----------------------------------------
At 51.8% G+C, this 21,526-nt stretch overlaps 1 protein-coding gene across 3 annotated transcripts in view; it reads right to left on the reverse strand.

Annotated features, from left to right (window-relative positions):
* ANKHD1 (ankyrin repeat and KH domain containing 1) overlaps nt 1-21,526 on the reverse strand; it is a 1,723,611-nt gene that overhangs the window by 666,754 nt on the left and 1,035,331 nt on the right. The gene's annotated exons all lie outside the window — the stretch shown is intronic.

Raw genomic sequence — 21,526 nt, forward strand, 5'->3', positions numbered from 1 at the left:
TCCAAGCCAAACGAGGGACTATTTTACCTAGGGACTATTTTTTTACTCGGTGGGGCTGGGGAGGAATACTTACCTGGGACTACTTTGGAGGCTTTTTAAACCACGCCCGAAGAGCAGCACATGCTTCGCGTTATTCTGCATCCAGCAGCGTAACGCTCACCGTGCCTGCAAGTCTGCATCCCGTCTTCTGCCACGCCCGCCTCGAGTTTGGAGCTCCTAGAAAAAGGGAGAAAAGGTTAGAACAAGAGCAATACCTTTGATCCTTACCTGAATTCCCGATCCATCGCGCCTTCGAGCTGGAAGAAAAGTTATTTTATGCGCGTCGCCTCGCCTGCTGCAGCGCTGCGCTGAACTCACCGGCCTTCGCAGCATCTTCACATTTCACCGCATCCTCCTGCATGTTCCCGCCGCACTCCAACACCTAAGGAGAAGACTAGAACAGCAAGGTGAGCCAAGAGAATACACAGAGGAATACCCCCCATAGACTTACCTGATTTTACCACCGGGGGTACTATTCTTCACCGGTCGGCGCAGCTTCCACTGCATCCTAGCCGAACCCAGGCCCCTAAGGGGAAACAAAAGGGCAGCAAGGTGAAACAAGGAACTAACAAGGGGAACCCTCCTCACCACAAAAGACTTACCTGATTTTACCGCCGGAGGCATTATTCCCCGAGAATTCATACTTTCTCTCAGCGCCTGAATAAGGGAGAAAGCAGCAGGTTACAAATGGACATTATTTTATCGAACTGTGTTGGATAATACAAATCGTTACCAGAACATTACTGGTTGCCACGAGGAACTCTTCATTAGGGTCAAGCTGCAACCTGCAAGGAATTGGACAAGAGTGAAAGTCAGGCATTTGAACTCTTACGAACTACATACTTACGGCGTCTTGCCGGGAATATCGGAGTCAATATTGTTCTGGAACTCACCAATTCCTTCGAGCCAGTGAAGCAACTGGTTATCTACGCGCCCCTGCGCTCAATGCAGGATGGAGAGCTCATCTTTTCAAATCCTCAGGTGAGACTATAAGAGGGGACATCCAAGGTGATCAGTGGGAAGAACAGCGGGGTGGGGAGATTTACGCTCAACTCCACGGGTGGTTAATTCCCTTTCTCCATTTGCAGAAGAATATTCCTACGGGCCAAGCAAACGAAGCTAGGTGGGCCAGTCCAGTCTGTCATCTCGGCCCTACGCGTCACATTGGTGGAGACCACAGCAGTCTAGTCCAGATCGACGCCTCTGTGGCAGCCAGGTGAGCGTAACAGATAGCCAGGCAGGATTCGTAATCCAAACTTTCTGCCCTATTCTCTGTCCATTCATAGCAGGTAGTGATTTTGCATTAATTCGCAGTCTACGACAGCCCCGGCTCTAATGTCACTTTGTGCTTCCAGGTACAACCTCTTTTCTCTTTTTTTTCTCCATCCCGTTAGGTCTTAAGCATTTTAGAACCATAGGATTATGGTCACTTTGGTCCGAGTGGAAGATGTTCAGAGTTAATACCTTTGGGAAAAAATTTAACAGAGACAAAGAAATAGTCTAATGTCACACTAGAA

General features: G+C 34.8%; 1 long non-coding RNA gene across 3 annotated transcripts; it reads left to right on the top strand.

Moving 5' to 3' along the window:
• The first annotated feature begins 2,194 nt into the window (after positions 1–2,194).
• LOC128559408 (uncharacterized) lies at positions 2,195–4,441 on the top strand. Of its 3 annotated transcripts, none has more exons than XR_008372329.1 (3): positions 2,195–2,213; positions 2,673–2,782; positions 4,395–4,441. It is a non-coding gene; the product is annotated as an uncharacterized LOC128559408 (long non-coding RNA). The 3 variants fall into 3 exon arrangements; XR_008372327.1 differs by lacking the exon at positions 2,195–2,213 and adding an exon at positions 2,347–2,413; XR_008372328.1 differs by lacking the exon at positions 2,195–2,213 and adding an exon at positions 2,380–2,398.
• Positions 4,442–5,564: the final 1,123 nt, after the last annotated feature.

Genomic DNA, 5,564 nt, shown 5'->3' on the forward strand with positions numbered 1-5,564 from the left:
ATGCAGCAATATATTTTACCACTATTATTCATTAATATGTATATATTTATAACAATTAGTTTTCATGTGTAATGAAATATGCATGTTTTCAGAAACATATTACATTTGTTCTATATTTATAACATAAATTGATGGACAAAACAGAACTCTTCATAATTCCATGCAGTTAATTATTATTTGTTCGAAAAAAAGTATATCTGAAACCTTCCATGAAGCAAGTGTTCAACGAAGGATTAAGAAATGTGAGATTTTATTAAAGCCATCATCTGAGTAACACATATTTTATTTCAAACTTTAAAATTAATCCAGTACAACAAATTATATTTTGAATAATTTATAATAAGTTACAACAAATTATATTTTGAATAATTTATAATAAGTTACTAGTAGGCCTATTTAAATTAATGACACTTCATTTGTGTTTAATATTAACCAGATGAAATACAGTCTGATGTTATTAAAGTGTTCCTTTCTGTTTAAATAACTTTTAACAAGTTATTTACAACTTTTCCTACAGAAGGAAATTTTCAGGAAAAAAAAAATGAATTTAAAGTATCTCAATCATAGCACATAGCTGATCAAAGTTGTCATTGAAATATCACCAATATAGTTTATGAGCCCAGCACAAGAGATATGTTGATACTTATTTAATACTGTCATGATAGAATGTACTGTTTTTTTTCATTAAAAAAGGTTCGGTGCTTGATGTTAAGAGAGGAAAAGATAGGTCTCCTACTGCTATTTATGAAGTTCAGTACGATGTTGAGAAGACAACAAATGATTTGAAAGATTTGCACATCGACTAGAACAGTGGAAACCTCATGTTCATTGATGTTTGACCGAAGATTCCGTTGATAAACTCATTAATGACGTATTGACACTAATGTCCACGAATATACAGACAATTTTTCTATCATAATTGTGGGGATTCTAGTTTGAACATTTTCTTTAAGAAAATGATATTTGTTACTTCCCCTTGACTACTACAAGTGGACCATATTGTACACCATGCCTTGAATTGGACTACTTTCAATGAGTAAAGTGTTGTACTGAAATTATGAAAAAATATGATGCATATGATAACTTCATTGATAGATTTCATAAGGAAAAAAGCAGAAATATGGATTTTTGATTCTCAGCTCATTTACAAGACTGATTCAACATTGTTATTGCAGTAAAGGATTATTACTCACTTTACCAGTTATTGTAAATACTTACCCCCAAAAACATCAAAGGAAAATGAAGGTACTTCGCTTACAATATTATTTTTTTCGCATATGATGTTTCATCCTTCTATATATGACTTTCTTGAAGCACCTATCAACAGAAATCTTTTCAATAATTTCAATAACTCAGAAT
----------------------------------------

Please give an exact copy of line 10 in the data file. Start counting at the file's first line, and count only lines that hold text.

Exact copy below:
• Positions 4,442–5,564: the final 1,123 nt, after the last annotated feature.